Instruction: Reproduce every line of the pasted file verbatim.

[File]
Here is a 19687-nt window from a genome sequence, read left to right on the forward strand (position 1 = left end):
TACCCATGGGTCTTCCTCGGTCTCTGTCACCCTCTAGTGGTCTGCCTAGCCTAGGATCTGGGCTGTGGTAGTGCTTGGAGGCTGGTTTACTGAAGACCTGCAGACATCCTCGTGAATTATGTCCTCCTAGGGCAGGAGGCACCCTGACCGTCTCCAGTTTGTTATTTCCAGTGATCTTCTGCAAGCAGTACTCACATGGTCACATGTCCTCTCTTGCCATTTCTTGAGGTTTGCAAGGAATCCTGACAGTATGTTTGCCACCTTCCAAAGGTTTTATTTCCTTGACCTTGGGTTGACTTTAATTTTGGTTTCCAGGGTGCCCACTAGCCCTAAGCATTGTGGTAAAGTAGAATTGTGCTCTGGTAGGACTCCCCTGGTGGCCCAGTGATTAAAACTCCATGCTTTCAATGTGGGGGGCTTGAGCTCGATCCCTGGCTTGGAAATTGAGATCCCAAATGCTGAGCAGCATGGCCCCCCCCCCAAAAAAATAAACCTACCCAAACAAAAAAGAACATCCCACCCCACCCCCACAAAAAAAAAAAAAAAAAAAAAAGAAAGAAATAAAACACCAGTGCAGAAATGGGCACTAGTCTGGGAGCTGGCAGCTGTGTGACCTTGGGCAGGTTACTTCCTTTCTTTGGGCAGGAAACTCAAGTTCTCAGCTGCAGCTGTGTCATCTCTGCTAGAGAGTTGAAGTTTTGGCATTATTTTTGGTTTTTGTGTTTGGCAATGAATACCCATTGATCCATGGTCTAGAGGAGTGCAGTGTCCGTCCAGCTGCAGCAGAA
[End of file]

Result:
Here is a 19687-nt window from a genome sequence, read left to right on the forward strand (position 1 = left end):
TACCCATGGGTCTTCCTCGGTCTCTGTCACCCTCTAGTGGTCTGCCTAGCCTAGGATCTGGGCTGTGGTAGTGCTTGGAGGCTGGTTTACTGAAGACCTGCAGACATCCTCGTGAATTATGTCCTCCTAGGGCAGGAGGCACCCTGACCGTCTCCAGTTTGTTATTTCCAGTGATCTTCTGCAAGCAGTACTCACATGGTCACATGTCCTCTCTTGCCATTTCTTGAGGTTTGCAAGGAATCCTGACAGTATGTTTGCCACCTTCCAAAGGTTTTATTTCCTTGACCTTGGGTTGACTTTAATTTTGGTTTCCAGGGTGCCCACTAGCCCTAAGCATTGTGGTAAAGTAGAATTGTGCTCTGGTAGGACTCCCCTGGTGGCCCAGTGATTAAAACTCCATGCTTTCAATGTGGGGGGCTTGAGCTCGATCCCTGGCTTGGAAATTGAGATCCCAAATGCTGAGCAGCATGGCCCCCCCCCCAAAAAAATAAACCTACCCAAACAAAAAAGAACATCCCACCCCACCCCCACAAAAAAAAAAAAAAAAAAAAAAGAAAGAAATAAAACACCAGTGCAGAAATGGGCACTAGTCTGGGAGCTGGCAGCTGTGTGACCTTGGGCAGGTTACTTCCTTTCTTTGGGCAGGAAACTCAAGTTCTCAGCTGCAGCTGTGTCATCTCTGCTAGAGAGTTGAAGTTTTGGCATTATTTTTGGTTTTTGTGTTTGGCAATGAATACCCATTGATCCATGGTCTAGAGGAGTGCAGTGTCCGTCCAGCTGCAGCAGAA